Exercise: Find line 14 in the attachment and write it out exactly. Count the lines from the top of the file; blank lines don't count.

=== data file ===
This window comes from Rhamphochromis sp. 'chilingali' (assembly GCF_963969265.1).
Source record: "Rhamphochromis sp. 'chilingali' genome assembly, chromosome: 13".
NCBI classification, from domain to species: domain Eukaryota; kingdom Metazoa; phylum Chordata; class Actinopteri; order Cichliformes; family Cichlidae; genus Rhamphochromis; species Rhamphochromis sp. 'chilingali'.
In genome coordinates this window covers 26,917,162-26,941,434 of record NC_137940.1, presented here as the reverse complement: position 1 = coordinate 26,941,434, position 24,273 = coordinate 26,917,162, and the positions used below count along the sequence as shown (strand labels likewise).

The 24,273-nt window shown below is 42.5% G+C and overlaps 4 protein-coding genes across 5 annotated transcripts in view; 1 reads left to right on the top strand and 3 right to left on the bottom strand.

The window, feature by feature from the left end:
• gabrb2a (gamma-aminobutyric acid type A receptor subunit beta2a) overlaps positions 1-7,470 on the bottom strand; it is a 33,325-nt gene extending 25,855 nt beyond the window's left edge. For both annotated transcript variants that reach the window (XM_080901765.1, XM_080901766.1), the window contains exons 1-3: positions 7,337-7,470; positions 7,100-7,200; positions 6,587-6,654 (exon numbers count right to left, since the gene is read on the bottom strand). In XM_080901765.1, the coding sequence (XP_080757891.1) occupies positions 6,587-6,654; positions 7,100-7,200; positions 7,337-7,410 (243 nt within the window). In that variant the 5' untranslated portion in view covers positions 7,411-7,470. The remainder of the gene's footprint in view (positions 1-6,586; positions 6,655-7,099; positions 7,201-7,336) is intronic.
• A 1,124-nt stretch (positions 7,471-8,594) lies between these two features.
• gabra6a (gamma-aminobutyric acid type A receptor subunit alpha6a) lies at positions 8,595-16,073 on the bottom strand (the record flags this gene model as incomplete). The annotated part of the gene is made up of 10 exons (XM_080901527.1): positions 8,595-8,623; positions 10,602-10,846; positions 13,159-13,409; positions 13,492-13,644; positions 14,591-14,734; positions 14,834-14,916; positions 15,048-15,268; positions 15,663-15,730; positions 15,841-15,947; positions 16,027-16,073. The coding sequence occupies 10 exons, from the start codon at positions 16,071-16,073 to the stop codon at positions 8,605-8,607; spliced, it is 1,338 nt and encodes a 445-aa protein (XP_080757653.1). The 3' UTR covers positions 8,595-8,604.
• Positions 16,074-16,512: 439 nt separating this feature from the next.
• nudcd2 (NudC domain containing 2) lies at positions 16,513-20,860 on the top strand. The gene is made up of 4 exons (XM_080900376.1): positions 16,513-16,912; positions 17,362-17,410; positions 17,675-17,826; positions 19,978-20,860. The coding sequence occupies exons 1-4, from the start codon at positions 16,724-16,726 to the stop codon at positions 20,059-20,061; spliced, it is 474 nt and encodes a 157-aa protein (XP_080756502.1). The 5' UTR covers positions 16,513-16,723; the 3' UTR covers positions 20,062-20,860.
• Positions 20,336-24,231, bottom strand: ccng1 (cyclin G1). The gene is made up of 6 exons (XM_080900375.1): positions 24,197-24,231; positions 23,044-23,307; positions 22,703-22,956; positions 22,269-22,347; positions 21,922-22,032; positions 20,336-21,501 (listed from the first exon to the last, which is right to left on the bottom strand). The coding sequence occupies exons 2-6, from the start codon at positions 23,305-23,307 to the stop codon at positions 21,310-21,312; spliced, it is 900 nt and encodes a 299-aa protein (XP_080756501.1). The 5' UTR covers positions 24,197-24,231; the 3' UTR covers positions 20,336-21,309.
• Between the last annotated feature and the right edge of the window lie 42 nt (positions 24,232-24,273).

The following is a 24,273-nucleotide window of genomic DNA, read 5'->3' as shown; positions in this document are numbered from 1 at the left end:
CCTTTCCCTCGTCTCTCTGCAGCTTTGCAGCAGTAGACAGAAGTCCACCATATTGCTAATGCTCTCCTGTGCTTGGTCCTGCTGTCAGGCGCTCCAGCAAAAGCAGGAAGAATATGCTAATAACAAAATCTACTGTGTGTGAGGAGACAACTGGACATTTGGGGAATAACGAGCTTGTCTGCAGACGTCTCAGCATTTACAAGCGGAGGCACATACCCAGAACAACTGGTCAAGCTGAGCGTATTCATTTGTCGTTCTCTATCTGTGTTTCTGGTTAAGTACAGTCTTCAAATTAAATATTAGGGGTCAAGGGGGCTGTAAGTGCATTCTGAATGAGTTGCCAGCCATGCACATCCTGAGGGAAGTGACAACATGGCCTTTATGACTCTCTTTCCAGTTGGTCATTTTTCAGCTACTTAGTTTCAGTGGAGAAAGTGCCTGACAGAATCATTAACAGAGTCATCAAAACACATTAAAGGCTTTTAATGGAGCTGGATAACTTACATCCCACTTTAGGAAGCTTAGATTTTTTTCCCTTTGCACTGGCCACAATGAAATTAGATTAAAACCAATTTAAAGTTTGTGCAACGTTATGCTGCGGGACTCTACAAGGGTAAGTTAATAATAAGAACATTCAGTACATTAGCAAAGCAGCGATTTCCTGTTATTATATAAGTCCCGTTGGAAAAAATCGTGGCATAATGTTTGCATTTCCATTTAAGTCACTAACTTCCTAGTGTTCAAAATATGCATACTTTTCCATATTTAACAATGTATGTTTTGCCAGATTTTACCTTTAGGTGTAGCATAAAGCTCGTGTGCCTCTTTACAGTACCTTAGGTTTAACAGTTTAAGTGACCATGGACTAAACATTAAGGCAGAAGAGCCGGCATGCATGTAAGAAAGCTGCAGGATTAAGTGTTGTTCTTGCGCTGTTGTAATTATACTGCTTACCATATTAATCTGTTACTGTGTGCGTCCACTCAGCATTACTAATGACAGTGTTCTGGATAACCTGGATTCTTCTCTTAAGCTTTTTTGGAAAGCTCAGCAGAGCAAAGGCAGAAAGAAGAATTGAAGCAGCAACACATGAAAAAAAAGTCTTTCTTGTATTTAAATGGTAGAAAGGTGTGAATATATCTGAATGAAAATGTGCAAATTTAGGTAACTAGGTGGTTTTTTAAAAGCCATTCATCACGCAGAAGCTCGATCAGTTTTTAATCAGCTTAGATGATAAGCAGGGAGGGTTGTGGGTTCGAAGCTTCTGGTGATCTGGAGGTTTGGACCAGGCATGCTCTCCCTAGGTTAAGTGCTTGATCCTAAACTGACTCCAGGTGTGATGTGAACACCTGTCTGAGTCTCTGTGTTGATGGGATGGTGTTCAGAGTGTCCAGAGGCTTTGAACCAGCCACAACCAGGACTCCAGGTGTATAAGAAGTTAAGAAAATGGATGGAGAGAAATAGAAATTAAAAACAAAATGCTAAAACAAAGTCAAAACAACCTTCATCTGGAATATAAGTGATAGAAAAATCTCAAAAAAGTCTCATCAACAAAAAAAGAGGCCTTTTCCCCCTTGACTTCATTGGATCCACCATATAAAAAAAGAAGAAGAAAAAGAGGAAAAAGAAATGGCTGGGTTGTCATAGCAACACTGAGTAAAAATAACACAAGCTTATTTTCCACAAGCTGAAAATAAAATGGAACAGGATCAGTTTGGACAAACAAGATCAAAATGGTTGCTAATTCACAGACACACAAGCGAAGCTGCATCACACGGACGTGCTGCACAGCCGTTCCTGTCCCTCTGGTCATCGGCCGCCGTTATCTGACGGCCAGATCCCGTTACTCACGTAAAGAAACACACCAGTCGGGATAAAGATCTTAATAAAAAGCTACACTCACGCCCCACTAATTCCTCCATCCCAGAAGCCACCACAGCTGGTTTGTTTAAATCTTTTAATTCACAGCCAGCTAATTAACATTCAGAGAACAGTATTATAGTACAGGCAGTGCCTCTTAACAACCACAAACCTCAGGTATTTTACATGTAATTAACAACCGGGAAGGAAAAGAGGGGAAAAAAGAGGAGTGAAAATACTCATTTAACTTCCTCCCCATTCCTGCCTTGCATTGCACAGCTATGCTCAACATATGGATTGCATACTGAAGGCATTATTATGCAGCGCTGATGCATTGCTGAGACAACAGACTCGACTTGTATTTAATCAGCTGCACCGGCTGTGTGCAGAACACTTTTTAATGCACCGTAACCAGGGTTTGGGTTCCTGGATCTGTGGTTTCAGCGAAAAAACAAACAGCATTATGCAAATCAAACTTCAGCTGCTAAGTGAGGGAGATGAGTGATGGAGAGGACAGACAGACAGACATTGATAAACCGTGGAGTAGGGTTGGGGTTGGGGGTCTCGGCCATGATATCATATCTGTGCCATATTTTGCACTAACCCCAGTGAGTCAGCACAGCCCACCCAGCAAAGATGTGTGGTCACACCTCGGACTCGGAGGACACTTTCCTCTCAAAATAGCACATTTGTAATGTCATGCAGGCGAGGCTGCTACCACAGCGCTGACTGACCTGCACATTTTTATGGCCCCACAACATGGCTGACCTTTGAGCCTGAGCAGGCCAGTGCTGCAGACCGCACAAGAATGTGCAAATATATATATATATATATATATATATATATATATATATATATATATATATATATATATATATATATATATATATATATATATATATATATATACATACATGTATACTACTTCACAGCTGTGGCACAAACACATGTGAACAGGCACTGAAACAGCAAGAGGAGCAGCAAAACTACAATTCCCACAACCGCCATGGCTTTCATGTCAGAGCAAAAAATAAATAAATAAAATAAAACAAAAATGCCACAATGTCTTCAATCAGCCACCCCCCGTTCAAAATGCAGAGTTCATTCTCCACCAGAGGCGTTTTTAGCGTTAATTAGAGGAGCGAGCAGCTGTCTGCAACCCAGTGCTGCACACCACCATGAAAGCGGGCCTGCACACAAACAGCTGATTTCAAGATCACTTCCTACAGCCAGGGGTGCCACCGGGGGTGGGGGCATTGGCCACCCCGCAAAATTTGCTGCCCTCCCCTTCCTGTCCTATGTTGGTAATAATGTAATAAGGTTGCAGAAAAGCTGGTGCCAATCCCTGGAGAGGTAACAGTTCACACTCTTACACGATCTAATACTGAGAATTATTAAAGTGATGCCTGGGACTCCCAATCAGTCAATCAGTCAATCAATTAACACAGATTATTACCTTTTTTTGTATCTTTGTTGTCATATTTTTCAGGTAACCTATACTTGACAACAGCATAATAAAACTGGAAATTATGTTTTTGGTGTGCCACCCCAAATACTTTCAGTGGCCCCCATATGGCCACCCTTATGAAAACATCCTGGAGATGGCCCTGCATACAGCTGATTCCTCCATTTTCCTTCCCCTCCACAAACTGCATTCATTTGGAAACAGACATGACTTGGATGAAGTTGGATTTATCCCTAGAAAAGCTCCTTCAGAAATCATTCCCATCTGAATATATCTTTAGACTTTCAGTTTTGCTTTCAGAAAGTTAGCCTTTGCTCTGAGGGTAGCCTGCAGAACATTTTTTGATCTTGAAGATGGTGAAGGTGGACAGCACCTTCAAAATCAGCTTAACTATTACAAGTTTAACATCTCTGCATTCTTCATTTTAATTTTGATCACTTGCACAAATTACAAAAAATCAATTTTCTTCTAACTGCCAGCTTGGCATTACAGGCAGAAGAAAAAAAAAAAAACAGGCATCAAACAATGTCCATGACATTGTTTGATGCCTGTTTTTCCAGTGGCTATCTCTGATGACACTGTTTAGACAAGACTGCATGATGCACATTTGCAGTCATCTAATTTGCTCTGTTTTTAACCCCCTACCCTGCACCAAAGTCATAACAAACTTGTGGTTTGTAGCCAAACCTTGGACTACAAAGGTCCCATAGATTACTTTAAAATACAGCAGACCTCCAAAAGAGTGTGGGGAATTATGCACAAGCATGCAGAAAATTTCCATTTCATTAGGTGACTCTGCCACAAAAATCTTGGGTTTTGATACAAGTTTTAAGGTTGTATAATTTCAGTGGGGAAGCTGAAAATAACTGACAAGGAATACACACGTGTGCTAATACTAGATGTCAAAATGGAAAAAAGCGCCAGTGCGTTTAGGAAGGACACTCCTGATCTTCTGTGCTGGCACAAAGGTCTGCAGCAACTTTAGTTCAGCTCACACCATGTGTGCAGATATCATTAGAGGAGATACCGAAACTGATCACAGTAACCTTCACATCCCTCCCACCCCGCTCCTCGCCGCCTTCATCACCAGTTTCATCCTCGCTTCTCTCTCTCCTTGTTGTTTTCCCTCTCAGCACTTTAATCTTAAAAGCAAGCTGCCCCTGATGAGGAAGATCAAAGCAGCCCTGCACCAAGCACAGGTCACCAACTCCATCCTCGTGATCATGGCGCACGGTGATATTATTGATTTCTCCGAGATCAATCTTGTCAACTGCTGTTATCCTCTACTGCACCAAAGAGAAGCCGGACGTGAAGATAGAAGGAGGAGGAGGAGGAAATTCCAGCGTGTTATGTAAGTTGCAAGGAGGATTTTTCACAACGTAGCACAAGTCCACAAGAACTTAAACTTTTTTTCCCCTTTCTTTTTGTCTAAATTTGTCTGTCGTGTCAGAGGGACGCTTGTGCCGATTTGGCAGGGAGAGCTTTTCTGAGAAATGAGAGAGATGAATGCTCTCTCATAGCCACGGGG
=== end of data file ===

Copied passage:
The following is a 24,273-nucleotide window of genomic DNA, read 5'->3' as shown; positions in this document are numbered from 1 at the left end: